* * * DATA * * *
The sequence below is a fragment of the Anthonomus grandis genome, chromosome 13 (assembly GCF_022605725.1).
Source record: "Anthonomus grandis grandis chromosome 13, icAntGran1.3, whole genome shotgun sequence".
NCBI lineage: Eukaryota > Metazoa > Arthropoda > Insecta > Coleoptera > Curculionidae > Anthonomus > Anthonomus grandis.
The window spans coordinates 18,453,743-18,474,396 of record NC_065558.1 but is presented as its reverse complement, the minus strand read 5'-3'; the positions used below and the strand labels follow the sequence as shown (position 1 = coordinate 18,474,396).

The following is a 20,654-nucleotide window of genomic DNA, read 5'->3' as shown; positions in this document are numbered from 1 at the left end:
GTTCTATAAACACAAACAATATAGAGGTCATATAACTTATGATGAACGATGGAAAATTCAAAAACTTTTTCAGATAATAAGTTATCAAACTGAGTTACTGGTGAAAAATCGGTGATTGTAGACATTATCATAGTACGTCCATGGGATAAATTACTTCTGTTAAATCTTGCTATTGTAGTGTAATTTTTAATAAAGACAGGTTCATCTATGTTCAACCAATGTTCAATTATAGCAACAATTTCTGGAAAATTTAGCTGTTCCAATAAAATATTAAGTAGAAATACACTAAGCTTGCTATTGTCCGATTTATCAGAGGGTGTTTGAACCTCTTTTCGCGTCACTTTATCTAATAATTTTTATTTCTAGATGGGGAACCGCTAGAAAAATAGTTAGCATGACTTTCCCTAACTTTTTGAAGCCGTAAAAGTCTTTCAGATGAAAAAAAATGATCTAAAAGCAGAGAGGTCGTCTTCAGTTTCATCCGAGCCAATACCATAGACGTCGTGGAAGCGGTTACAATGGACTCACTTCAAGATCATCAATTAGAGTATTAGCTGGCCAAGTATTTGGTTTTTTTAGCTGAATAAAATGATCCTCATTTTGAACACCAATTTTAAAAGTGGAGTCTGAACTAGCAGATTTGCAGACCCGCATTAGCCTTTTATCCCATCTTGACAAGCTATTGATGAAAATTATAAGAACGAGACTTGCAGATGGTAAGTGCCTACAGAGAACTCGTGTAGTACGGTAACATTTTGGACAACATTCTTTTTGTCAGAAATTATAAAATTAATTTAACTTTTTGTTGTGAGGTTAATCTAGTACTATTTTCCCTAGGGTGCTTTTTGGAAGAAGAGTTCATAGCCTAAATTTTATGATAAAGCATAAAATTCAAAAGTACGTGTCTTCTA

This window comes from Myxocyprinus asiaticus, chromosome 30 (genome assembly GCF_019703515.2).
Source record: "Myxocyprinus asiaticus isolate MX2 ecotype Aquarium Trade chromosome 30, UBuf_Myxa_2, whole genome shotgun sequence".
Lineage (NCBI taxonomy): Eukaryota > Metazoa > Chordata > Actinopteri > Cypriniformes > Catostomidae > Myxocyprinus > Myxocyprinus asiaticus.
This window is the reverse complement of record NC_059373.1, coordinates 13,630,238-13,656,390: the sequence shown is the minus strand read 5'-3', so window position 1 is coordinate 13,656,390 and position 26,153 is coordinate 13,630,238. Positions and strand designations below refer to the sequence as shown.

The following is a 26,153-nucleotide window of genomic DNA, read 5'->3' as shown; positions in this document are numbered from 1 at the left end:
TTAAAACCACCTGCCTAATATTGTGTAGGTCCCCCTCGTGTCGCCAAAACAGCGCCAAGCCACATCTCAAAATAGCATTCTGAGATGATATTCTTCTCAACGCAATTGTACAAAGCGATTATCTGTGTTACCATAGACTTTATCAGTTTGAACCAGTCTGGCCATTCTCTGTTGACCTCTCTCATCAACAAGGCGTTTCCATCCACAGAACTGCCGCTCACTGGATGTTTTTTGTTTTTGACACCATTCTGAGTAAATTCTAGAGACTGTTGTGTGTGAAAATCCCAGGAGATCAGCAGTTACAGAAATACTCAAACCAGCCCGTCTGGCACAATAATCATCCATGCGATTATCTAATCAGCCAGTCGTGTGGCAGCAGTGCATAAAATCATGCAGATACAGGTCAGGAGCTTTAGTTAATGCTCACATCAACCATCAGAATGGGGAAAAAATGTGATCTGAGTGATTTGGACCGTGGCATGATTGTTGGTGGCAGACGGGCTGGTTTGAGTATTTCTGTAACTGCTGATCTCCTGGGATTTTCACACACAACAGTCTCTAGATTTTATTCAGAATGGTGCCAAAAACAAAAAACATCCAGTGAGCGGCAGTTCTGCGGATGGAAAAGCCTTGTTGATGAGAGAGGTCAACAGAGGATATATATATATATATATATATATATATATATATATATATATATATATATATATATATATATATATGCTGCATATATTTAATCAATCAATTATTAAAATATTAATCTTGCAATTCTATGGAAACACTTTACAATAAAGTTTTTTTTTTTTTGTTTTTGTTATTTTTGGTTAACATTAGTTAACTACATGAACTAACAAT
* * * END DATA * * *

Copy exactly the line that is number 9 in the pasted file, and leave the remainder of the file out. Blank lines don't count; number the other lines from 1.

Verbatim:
Lineage (NCBI taxonomy): Eukaryota > Metazoa > Chordata > Actinopteri > Cypriniformes > Catostomidae > Myxocyprinus > Myxocyprinus asiaticus.